While its desktop release has been continually delayed, Windows NT 5.0 is set to become the platform of choice for mobile computers, according to an industry analyst.
Bruce McCabe, research director at Gartner Group, said NT 5.0 will "eventually develop into the platform of choice for mobiles".
Until the release of a portable version of NT 5.0, McCabe is recommending customers deploy Win 95/98 on notebooks, "because most organisations would have to go through a significant upgrade of their existing hardware fleet to get the most from NT 4.x.
"NT may make sense in specific cases where battery life and legacy hardware is not an issue, but where network security is concerned, for example, NT is especially important," McCabe said.
Microsoft has made providing NT 5.0 to businesses a priority, but its debut will be a long time coming, especially for mobile users, according to Gartner.
Gartner's US mobile analyst Ken Dulaney said NT 5.0 won't be ready for mainstream notebook use until early 2001, given its release in mid-2000 and the distribution of its first service package six months later.
Telecommuters want the manageability NT 5.0 promises, but a Gartner report warned the "migration to NT 5.0-capable machines will take years for all except the wealthiest of organisations". It will also take time until NT 5.0's features are taken advantage of by software products, and that will delay the operating systems appearance in large businesses, the report added.
Dulaney said NT 5.0's arrival on notebooks will be important, especially because major organisations may replace their desktop PCs with laptops.
McCabe said in five years time more than one-third of the corporate market would use notebook computers.
"We see the deployment of mobile computers within niches of an organisation, but it is becoming more and more general," McCabe said.
One company that has truly taken the mobile bull by the horns is consultancy Deloitte Touch Tohmatsu. National IT director Geoffrey Brown said 70 per cent of the staff were equipped with a notebook computer, more than 2000 machines in all. Brown said mobility was "inherent to the way we do business.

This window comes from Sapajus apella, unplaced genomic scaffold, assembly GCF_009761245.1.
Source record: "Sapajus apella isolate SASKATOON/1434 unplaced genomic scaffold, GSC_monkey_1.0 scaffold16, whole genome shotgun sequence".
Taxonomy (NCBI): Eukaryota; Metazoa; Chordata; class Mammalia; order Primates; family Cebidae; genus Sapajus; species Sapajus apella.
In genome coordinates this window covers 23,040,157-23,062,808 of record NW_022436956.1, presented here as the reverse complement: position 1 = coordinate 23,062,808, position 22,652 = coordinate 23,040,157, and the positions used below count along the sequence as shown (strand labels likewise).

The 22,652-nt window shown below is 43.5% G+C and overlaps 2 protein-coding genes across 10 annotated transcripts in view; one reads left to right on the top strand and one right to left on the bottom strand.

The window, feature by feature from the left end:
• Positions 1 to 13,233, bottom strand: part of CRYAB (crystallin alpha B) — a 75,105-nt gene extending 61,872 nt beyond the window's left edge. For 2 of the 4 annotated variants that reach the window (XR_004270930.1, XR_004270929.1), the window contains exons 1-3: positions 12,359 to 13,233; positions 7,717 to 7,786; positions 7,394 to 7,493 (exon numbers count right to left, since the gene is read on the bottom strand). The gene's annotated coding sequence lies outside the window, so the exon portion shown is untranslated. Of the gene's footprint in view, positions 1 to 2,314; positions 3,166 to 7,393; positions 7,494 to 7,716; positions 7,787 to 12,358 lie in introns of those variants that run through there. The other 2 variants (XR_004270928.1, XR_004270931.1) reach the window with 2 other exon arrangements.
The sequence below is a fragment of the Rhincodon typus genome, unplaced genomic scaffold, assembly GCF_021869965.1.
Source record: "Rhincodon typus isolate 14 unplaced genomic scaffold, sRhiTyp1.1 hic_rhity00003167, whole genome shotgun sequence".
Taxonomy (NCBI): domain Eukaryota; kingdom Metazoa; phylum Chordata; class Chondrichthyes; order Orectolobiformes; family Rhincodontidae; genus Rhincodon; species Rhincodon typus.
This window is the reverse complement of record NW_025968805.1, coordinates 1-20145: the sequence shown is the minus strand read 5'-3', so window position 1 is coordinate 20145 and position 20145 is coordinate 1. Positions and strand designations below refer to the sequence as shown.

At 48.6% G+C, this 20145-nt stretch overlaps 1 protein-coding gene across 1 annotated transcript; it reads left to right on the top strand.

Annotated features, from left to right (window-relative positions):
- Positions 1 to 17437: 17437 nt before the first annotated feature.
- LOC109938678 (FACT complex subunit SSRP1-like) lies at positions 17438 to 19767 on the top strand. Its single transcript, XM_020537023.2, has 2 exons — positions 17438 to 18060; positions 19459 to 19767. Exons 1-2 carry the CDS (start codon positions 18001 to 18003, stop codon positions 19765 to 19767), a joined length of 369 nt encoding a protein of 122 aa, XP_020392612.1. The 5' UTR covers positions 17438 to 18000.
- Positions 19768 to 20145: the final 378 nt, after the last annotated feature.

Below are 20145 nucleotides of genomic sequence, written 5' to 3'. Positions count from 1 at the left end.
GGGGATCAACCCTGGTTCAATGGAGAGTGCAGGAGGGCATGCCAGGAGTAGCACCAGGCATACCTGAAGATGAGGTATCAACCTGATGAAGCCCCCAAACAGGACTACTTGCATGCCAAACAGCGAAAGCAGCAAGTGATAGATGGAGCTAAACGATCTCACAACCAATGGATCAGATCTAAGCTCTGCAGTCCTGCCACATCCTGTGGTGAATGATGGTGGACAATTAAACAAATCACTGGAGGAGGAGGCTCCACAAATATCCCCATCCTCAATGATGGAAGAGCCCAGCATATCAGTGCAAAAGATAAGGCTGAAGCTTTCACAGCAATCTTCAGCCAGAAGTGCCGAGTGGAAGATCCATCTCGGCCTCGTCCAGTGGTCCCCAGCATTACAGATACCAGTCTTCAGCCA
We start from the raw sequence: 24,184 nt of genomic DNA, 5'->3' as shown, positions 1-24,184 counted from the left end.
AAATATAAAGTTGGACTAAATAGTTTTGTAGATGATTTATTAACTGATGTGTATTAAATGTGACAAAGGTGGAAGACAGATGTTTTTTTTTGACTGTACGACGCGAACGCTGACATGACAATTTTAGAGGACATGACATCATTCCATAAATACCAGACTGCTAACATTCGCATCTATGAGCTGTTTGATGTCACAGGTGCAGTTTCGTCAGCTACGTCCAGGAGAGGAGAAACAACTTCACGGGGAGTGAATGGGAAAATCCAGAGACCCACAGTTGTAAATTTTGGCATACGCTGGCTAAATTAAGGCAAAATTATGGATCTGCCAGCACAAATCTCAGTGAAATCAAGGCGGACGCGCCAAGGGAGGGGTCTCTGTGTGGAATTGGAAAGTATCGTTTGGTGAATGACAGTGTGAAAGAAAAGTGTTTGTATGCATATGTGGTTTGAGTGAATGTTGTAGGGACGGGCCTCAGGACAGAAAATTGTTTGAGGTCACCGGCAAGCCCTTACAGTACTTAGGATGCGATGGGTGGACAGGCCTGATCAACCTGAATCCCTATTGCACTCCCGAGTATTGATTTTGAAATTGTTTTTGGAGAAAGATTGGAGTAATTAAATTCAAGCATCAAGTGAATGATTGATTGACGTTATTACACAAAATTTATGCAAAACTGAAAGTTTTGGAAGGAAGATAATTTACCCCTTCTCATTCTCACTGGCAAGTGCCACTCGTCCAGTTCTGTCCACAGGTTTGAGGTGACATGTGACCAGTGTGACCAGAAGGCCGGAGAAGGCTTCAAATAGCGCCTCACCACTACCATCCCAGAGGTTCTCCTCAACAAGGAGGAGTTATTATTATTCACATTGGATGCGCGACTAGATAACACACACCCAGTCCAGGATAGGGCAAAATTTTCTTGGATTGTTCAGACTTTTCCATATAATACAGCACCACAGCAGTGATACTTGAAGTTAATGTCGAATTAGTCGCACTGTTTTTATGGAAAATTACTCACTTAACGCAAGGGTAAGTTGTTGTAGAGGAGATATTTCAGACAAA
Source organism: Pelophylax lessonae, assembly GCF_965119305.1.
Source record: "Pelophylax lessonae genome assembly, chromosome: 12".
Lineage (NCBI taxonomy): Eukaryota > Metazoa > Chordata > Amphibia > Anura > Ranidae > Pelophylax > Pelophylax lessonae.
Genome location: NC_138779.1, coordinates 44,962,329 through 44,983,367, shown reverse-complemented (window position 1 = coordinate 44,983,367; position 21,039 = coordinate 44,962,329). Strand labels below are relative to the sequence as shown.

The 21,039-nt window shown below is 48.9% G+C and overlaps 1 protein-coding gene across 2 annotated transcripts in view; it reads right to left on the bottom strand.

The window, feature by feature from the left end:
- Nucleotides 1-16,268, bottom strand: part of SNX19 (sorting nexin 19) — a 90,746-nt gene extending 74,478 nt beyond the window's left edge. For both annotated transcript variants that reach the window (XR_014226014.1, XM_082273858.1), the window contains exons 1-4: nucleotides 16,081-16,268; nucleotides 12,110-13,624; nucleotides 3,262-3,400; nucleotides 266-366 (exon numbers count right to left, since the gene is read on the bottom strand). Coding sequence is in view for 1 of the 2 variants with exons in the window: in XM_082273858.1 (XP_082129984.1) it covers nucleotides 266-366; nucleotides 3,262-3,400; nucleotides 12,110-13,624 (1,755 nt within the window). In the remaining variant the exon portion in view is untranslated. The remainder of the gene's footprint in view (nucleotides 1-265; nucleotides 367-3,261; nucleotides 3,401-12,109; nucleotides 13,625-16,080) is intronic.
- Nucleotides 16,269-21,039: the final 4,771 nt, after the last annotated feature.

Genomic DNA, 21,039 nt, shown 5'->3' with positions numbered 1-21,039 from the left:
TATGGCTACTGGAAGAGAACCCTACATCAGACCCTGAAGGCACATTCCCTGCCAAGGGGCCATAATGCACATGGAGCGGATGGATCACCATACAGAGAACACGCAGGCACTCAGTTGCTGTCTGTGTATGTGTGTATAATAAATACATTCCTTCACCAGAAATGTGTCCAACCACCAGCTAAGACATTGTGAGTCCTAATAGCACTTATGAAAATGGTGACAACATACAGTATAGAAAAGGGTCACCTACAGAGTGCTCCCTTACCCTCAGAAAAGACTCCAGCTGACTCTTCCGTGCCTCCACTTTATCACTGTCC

"From our clients' needs, we are driven more and more to a mobile environment to supply services," he said.
Brown warned some organisations may run into difficulties if and when they decided to implement NT on mobile computers.
Up to speed
"The notebooks' performance has to be up to speed," he cautioned.
"There'll be huge problems for some organisations in terms of technology when they decide to roll out NT 5.0."
Brown said the resource-hungry operating system would require a powerful notebook. The standard for Deloitte's mobile computers is a Pentium 166MHz processor, 64MB RAM and a 4GB hard drive. That specification will continue to become more powerful, Brown said.
He believes the upgrade path from Win 95/98 to NT 5.0 should be simple, while Microsoft recommends upgrading from NT 4.x to NT 5.0.
Craig Beilinson, Microsoft's Windows NT Workstation product manager, said the system architecture of NT 4.x and 5.0 would make upgrading simpler.
"The architectures of those operating systems are the same, the registries are the same. It's a pretty significant change to go from Windows 95 to NT Workstation 5.0," he said.
"Certainly, there will be issues with upgrading, but not necessarily with the NT Workstation 4.x to the NT Workstation 5.0 upgrade.
"I think many customers may see a challenge in moving from Windows 95 directly to Windows NT Workstation 5.0 because those two operating systems have a different architecture and the registry structure is different."